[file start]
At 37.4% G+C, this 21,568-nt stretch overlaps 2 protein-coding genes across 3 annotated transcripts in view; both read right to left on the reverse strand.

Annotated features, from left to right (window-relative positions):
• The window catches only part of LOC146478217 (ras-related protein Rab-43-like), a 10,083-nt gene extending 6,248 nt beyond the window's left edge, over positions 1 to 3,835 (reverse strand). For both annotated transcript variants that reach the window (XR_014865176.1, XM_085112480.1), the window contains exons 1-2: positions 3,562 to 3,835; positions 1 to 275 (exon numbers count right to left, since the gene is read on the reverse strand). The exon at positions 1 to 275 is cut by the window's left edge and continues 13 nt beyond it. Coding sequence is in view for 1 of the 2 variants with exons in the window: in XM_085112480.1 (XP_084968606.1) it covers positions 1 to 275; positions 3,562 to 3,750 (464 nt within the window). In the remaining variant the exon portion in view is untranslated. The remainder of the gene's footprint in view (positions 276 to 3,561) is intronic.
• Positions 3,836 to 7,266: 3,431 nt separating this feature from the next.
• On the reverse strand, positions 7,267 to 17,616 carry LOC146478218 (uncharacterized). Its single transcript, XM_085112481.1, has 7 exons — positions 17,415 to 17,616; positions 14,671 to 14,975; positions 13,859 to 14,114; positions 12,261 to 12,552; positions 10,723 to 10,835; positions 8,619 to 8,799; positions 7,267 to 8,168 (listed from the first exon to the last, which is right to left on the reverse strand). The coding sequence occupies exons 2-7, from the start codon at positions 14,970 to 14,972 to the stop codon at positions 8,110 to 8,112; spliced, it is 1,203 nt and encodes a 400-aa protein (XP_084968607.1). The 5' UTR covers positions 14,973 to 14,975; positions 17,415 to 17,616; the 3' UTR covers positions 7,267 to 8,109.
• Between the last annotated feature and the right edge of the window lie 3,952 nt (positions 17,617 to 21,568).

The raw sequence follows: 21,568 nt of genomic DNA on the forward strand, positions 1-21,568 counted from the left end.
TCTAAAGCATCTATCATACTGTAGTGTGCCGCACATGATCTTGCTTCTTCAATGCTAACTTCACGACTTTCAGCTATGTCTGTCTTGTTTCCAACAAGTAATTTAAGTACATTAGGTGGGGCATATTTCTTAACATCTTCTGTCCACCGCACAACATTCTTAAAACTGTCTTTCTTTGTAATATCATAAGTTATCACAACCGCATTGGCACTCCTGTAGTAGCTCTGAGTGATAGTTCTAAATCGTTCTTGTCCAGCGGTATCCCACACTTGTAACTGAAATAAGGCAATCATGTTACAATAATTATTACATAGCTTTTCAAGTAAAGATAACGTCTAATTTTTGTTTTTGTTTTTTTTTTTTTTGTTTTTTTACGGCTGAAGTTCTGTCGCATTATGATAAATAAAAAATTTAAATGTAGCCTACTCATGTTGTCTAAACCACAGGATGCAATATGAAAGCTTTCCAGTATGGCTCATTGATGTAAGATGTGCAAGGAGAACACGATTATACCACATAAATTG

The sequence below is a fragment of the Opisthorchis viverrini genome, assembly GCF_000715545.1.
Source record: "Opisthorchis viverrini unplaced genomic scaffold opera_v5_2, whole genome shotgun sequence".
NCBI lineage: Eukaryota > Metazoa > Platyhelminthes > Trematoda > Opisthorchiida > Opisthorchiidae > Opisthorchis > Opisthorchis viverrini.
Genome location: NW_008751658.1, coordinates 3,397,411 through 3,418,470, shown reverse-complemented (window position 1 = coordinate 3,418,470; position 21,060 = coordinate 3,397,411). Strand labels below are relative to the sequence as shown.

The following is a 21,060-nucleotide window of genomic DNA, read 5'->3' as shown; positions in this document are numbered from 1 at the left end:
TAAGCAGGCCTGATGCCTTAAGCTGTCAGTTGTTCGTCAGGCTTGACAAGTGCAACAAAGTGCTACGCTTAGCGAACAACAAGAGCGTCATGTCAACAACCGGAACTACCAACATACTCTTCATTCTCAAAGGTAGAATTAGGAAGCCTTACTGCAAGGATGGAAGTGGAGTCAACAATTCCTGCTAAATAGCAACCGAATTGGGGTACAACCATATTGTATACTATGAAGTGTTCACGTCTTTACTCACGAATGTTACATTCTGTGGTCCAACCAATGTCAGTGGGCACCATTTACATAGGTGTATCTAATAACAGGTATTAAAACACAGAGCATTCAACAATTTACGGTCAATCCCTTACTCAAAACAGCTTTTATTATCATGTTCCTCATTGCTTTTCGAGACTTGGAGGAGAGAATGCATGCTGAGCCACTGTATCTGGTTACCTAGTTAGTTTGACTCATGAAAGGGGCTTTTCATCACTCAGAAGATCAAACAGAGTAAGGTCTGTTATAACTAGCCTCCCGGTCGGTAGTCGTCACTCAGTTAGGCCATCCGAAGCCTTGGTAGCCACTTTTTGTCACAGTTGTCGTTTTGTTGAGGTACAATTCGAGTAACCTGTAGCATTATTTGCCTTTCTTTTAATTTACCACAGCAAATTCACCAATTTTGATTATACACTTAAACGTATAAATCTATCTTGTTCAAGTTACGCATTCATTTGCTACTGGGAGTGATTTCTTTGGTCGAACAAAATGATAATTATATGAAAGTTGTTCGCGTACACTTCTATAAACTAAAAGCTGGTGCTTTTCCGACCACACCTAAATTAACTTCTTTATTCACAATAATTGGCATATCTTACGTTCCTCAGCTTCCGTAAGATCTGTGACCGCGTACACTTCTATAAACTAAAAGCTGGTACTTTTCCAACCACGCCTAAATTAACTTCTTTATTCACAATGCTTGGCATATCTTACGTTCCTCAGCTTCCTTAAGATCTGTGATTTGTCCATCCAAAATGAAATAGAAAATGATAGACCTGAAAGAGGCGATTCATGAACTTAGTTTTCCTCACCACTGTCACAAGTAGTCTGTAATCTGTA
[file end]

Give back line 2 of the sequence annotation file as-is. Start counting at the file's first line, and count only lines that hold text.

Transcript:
Annotated features, from left to right (window-relative positions):